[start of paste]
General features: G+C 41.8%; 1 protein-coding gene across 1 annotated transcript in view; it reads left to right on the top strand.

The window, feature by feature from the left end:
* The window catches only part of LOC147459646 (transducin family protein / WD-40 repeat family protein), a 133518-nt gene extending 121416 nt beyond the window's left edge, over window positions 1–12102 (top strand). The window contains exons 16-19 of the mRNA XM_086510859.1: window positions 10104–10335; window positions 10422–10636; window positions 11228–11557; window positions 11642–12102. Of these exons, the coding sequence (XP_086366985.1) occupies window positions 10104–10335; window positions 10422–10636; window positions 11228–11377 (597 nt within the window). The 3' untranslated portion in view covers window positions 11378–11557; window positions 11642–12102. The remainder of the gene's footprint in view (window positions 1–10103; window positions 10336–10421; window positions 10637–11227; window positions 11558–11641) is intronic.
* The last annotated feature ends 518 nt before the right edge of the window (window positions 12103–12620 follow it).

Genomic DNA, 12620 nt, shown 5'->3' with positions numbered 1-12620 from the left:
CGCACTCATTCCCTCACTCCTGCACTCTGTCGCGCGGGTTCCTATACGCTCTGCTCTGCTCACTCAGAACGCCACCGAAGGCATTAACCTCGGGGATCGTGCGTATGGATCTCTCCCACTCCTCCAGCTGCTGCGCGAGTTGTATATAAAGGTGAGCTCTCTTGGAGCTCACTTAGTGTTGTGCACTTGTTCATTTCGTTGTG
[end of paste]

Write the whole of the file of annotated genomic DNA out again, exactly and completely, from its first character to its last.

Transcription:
General features: G+C 41.8%; 1 protein-coding gene across 1 annotated transcript in view; it reads left to right on the top strand.

The window, feature by feature from the left end:
* The window catches only part of LOC147459646 (transducin family protein / WD-40 repeat family protein), a 133518-nt gene extending 121416 nt beyond the window's left edge, over window positions 1–12102 (top strand). The window contains exons 16-19 of the mRNA XM_086510859.1: window positions 10104–10335; window positions 10422–10636; window positions 11228–11557; window positions 11642–12102. Of these exons, the coding sequence (XP_086366985.1) occupies window positions 10104–10335; window positions 10422–10636; window positions 11228–11377 (597 nt within the window). The 3' untranslated portion in view covers window positions 11378–11557; window positions 11642–12102. The remainder of the gene's footprint in view (window positions 1–10103; window positions 10336–10421; window positions 10637–11227; window positions 11558–11641) is intronic.
* The last annotated feature ends 518 nt before the right edge of the window (window positions 12103–12620 follow it).

Genomic DNA, 12620 nt, shown 5'->3' with positions numbered 1-12620 from the left:
CGCACTCATTCCCTCACTCCTGCACTCTGTCGCGCGGGTTCCTATACGCTCTGCTCTGCTCACTCAGAACGCCACCGAAGGCATTAACCTCGGGGATCGTGCGTATGGATCTCTCCCACTCCTCCAGCTGCTGCGCGAGTTGTATATAAAGGTGAGCTCTCTTGGAGCTCACTTAGTGTTGTGCACTTGTTCATTTCGTTGTG